Bot Rivier is south-east from Cape Town, sandwiched from south to north between Hermanus and Stellenbosch. “From the top of the Houw Hoek Pass, one gets the first glimpse of the vast, rolling hills and big sky of the Bot River area, where real people make real wine.” This is the credo of the family of wineries that farm and produce in the area. There are 12 members of the wine-growing association, all within a 10km radius of one another. At Wildekrans we participated in a ground foraging experience alongside Chef Gregory Henderson. Beaumont Wines, Gabriëlskloof, Paardenkloof, Villion and Luddite Wines led us through a blending process to make a wine from samples supplied by all six. Four groups attempted the exercise to mixed reviews. Said Luddite’s Niels Verburg. “We gave you six beautiful wines and you gave us four bad ones back.” Their wines were significantly better.

Villion Family Wines Syrah 2017, WO Western Cape, South Africa (WineryWineAlign)

A moment’s pause to consider the aromatics is unavoidable because the mid-palate complex notions swirl dramatically out of glass, through the mouth and straight into the mind. This with thanks in kind to more than half of the juice having matured for eight months in (36 per cent new) 300 and 400L French barrels. The fruit was not lost in fact it’s uncanny how mandarin orange it is, plus this old vine (30 years and older) mineral-flint strike to round out the third and most expected aspect of the total oeuvre. Rich, unctuous and structured is a great way for chenin blanc to go through life. Drink 2018-2021.  Tasted September 2018  villionwines  @VillionWines  @VillionWines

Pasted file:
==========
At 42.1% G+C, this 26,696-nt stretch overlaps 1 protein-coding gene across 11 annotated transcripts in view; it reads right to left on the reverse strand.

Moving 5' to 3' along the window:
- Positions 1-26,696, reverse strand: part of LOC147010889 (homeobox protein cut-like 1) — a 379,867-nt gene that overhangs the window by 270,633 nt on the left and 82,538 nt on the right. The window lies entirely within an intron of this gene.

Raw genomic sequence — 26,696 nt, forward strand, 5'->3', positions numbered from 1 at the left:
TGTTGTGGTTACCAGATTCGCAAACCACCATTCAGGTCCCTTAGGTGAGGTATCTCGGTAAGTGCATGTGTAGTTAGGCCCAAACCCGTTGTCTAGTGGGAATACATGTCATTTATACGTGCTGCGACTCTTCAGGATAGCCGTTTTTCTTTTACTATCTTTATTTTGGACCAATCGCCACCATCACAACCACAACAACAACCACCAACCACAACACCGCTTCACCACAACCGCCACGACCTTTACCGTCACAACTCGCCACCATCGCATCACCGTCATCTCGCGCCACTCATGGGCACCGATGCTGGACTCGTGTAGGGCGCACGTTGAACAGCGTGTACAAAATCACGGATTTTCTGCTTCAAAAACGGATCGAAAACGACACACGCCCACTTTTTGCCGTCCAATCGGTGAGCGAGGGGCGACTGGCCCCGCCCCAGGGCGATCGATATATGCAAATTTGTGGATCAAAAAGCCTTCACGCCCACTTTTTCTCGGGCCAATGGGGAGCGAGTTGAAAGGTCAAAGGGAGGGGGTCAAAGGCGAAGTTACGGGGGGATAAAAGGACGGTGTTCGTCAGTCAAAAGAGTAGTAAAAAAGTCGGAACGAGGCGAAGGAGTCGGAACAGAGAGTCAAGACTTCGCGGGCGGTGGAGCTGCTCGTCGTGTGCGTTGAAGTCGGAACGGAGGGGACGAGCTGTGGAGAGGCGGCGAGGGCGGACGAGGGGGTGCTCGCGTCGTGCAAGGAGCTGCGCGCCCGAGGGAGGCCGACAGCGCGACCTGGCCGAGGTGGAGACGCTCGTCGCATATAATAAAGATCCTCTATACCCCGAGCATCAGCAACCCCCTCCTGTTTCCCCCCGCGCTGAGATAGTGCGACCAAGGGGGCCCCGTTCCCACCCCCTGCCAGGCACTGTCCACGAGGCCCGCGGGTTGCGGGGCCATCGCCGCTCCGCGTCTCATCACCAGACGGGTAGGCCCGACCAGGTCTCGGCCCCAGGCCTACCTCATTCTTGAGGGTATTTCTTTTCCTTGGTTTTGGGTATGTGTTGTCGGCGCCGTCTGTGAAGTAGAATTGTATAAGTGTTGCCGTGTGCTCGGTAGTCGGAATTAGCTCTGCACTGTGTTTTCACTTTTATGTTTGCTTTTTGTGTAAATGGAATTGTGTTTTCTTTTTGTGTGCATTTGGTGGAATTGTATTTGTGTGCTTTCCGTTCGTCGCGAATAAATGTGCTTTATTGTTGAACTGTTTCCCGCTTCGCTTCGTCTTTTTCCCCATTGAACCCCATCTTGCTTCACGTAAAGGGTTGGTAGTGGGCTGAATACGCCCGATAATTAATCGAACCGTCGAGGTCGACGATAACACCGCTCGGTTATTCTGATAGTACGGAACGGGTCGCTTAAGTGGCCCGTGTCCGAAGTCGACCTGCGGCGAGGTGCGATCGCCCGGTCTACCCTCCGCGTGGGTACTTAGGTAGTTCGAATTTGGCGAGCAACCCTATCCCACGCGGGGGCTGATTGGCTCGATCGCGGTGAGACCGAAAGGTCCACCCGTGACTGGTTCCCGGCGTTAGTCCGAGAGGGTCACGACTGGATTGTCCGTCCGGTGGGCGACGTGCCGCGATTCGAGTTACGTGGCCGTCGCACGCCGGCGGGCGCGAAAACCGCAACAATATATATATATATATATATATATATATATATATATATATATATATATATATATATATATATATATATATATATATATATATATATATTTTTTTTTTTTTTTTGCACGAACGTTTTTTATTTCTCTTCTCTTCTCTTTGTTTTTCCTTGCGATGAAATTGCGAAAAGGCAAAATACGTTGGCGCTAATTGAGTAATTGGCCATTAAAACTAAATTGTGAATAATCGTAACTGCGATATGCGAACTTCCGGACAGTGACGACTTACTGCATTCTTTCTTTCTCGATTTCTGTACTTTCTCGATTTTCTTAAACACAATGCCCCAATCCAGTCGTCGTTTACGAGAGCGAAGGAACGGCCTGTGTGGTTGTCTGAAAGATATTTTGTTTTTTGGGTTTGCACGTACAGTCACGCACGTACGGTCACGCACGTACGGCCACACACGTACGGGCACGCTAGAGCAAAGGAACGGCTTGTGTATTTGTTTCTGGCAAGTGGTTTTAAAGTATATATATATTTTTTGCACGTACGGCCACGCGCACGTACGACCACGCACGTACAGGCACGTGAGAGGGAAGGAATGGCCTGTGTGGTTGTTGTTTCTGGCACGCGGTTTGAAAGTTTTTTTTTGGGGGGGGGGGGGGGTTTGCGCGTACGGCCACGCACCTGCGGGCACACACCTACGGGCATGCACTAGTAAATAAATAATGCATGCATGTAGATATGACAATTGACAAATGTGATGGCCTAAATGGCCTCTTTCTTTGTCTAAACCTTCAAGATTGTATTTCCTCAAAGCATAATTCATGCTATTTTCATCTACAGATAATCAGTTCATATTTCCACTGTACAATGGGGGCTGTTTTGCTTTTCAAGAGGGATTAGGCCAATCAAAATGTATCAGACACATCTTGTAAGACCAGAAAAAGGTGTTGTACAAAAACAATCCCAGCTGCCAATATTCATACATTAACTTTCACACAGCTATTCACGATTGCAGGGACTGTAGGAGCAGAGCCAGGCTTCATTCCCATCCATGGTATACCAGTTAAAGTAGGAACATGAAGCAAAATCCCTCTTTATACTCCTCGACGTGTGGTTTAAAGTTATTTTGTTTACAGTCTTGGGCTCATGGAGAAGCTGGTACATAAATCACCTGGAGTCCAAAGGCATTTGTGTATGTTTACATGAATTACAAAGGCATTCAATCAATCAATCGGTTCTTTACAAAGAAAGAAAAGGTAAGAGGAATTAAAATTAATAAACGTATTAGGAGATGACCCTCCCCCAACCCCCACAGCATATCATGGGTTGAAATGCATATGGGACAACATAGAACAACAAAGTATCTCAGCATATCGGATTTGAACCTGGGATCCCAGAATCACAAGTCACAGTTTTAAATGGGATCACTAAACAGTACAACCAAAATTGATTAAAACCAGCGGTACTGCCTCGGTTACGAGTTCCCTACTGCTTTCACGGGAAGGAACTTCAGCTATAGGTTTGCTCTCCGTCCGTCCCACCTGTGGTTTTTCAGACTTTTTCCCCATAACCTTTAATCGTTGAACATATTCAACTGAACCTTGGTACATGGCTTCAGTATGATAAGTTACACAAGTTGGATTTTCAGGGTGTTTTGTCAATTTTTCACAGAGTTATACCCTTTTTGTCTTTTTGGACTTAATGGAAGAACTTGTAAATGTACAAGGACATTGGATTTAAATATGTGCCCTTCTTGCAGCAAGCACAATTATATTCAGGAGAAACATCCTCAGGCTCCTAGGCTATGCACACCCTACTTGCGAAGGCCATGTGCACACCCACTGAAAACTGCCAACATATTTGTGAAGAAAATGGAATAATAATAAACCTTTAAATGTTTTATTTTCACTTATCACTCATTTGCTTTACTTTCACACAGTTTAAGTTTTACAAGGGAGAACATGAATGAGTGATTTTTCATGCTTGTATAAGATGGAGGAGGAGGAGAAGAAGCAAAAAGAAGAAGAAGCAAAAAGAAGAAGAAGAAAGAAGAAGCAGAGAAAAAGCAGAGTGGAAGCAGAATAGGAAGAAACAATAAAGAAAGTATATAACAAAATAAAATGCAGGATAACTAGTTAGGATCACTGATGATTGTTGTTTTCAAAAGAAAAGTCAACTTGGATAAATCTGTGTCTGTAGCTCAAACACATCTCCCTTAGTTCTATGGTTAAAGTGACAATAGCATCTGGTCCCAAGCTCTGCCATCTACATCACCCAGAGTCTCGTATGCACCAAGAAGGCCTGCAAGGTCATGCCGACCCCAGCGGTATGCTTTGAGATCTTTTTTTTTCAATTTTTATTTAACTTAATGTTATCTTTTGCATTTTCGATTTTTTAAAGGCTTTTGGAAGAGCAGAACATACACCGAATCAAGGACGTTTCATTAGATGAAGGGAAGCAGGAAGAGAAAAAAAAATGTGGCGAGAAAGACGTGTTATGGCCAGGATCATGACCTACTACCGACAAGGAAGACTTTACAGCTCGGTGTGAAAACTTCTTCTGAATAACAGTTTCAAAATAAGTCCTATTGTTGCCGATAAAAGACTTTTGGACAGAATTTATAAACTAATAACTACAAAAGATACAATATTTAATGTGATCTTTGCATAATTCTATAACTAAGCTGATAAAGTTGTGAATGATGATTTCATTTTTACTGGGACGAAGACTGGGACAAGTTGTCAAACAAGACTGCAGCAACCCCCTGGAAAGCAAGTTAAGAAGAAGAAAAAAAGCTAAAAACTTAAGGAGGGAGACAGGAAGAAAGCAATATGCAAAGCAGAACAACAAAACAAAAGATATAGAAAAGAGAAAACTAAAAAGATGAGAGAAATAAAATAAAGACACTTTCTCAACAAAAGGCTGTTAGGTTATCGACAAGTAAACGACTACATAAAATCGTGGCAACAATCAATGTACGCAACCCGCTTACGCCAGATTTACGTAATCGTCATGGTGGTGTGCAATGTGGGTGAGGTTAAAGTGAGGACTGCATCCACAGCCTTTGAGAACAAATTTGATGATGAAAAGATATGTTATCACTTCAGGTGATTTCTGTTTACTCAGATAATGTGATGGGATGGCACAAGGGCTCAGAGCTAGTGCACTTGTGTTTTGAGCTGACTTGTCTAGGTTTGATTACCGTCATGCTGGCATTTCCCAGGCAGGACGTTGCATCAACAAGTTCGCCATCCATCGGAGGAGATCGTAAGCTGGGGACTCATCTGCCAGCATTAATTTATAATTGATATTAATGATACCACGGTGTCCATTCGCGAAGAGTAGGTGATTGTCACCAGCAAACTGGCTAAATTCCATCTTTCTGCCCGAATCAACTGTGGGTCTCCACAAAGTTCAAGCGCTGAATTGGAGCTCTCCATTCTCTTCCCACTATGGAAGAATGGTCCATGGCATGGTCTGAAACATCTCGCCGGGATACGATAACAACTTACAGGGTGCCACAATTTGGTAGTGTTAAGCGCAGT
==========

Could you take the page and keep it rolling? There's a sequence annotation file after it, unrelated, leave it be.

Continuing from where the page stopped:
Wildekrans Wine Estate Chenin Blanc Barrel Select Reserve 2017, WO Bot Rivier, South Africa (WineryWineAlign)

From winemaker Braam Gerricke his chenin blanc layers and variegates richness and spice. There is nothing simple about the designation or the result, very much in the vein of old vines and barrel licked chenin with great expectation. The ceiling climbs high for this type of execution and with some age for this, followed by some adjustments for the rest the future looks very bright. These are wines poised to climb into another Cape echelon. Drink 2018-2022.  Tasted September 2018  wildekrans  @WildekransWines  @Wildekrans

Gabriëlskloof Syrah The Landscape Series on Shale 2016, WO Bot Rivier, South Africa (WineryWineAlign)